Wednesday, March 18, 2015


The Tyrees lived sorta on the outskirts of Paxton, in one of those old gray-weathered houses you see way off the road, with shadowy gray outbuildings and a gaggle of dogs to match. The yard ran mostly true to expectations, with several unseemly bits of rusting machinery or cars, a scattered collection of tools, battered toys and one incongruous thing of beauty---a gleaming bottletree.

That one bit of Beautiful in that devastated yard drew the eye, out of place and beguiling---every shade of blue and green glinted from the stubs of a big mimosa, whose lopped-off limbs were testament to a seldom-seen Ice Storm which had shut down the community for nine days three years ago, taking out power, turning out school, halting traffic and toppling trees burdened too far past bearing. Trees which did survive were shorn of their roundness, leaving flat-planed surfaces where the limbs held up as long as they could under the growing weight, then domino-collapsed upon each other in an avalanche of shattering crystal and crackling wood. 

The mimosa, in Summer all tiny fern-leaves and powderpuff blossoms, had succumbed to the ice-weight all over, leaving a bare sculpture of shortened limbs, and piles of long slender poles which emerged from the melt like a glacier giving up ancient bones.

The bottles had been collected over the years---the sun-catching cobalt bottles from Milk of Magnesia and fancy-water from Hardy Lake Country Club's dumpster sprang up like a blue halo all over the tree, accented by a dozen or so slender Blue Nun winebottles, culled from the town dump. And in amongst the stunning blues, the pale Co-Colas, with the punch of Mountain Dew or Seven-Up green.  An amber collar of wider-mouth, stout-statured Garrett Snuff bottles ringed the tree on the stubs of the thicker lower limbs.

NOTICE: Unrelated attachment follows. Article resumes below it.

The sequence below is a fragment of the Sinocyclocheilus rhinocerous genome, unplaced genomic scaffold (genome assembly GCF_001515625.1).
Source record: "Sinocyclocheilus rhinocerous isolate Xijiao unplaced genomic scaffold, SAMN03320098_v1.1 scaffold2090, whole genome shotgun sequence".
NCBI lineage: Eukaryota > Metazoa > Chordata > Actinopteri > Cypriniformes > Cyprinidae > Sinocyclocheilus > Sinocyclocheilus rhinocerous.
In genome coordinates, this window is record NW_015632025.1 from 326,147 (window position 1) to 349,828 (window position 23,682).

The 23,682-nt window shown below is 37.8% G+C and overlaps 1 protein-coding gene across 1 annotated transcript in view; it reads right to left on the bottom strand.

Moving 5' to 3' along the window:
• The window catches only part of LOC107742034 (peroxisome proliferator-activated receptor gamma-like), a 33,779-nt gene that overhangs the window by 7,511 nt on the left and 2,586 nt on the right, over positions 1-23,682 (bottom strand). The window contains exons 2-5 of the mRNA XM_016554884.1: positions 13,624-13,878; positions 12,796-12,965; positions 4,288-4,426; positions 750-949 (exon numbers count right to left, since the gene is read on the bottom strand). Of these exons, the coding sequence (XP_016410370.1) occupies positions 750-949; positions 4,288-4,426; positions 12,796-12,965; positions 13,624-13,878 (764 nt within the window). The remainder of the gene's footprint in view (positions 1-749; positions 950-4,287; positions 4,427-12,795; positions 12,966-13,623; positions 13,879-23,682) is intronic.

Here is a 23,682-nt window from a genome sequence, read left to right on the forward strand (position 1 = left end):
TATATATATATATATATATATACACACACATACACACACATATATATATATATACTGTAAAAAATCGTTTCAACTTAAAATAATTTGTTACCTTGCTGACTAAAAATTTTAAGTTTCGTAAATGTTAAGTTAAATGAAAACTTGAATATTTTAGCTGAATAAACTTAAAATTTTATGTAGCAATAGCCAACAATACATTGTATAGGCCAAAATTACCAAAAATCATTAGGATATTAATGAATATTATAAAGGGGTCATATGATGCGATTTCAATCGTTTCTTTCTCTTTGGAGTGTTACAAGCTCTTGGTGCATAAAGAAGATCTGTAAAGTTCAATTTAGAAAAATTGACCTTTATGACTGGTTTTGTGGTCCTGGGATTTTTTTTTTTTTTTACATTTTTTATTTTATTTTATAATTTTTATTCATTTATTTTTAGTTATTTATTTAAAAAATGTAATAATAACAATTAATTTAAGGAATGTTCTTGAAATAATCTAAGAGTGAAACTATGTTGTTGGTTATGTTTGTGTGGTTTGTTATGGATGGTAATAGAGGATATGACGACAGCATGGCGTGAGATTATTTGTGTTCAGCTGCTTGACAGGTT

And in that tatty yard, with its blown landscape of rust and neglect and other trees and bushes punctuated by the inflating flutters of white plastic store-bags, with a half-dozen tossed Pampers wind-scooted up against buildings and bushes, that blue-jeweled tree stood worthy of Hesperides, gleaming in the sun like a Chihuly true-sprung from the ground.

Nobody in town knew just which of the Tyrees had such a hand, such a longing for just one thing pretty, but town notion had it that it was the second-oldest Tyree boy, Aden, who had been painting the fairy-tale chalk murals on the board at Paxton Elementary since he was five and had to stand on a chair to finish the castle tower. He was eleven when the first person driving past on that long gravel road noticed the gleams of blue in that dismal clutter. Now that his whipcord frame allowed him to do the work of a man with his Dad and brothers, and the tree had slowly become encrusted with sapphire glints from all sides, he spent any free time keeping to the woods and the fields with a book and a sandwich, passing his days in dreams-of-better and forays into Camelot and Middle Earth and Narnia, living through Heroes, longing for MORE.

He'd sprouted that beautiful beacon in his wilderness, just to look at.

1 comment:

  1. Bravo! I hope you have written and published some book, 'cause you are quite a writer! Being from Mississippi, I enjoyed this.